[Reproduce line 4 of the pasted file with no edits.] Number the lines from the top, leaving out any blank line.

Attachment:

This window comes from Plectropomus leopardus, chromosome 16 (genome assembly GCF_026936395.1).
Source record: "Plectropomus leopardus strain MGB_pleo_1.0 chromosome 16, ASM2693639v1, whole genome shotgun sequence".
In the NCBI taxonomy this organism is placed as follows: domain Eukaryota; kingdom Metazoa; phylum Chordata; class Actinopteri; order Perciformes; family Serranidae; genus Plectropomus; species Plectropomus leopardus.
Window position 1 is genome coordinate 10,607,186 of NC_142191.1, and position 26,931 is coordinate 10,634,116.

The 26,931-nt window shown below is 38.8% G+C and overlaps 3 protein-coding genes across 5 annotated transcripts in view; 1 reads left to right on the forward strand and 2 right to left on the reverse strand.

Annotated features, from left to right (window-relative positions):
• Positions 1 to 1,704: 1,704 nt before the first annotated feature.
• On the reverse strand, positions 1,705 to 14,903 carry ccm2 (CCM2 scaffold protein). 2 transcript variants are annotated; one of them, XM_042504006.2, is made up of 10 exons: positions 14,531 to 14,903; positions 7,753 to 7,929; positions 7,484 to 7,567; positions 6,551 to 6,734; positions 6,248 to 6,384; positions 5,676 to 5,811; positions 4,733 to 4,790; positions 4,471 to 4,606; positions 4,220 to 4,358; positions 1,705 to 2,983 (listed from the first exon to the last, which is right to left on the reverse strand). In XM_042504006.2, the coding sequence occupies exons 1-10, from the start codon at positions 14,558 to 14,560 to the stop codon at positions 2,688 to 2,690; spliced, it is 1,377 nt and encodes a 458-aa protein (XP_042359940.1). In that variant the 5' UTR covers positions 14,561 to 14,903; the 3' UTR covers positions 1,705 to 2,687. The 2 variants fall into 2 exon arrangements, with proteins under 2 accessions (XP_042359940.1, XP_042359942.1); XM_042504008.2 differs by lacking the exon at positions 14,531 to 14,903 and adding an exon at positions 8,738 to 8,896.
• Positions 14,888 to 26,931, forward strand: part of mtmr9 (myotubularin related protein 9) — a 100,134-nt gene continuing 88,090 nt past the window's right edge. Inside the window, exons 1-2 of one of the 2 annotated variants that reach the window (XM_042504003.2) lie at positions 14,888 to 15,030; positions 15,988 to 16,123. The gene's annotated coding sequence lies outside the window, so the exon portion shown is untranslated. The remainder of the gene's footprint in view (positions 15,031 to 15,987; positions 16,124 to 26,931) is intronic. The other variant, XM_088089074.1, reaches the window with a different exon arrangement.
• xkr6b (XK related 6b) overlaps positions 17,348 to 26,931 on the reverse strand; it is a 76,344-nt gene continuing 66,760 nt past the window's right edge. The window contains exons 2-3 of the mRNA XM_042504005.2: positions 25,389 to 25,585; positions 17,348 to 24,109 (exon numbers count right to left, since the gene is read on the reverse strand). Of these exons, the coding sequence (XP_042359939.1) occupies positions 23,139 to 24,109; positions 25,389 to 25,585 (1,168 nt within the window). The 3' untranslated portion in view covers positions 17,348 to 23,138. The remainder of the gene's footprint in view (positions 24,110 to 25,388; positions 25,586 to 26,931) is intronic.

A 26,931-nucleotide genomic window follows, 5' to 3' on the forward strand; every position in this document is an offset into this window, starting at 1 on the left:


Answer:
Window position 1 is genome coordinate 10,607,186 of NC_142191.1, and position 26,931 is coordinate 10,634,116.